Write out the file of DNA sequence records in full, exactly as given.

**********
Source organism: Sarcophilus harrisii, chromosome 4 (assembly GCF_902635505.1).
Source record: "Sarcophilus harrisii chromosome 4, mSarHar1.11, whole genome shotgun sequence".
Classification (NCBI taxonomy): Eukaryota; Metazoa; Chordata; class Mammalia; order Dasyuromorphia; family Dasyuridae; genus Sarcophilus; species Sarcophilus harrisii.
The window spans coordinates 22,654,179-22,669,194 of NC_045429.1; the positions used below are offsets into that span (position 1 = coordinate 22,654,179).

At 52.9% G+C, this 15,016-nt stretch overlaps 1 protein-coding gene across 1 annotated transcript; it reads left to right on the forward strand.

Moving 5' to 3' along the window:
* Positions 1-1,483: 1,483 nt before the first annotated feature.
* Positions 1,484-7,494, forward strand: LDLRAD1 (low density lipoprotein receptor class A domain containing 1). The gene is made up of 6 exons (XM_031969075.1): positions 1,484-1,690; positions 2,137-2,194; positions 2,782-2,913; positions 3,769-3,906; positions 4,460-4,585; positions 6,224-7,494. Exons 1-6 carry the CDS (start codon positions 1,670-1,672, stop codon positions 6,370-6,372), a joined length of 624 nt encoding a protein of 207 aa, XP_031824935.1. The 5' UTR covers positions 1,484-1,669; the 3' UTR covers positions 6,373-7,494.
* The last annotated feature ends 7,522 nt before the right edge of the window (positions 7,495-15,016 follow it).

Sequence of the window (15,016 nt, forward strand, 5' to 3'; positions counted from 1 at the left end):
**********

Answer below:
Source organism: Sarcophilus harrisii, chromosome 4 (assembly GCF_902635505.1).
Source record: "Sarcophilus harrisii chromosome 4, mSarHar1.11, whole genome shotgun sequence".
Classification (NCBI taxonomy): Eukaryota; Metazoa; Chordata; class Mammalia; order Dasyuromorphia; family Dasyuridae; genus Sarcophilus; species Sarcophilus harrisii.
The window spans coordinates 22,654,179-22,669,194 of NC_045429.1; the positions used below are offsets into that span (position 1 = coordinate 22,654,179).

At 52.9% G+C, this 15,016-nt stretch overlaps 1 protein-coding gene across 1 annotated transcript; it reads left to right on the forward strand.

Moving 5' to 3' along the window:
* Positions 1-1,483: 1,483 nt before the first annotated feature.
* Positions 1,484-7,494, forward strand: LDLRAD1 (low density lipoprotein receptor class A domain containing 1). The gene is made up of 6 exons (XM_031969075.1): positions 1,484-1,690; positions 2,137-2,194; positions 2,782-2,913; positions 3,769-3,906; positions 4,460-4,585; positions 6,224-7,494. Exons 1-6 carry the CDS (start codon positions 1,670-1,672, stop codon positions 6,370-6,372), a joined length of 624 nt encoding a protein of 207 aa, XP_031824935.1. The 5' UTR covers positions 1,484-1,669; the 3' UTR covers positions 6,373-7,494.
* The last annotated feature ends 7,522 nt before the right edge of the window (positions 7,495-15,016 follow it).

Sequence of the window (15,016 nt, forward strand, 5' to 3'; positions counted from 1 at the left end):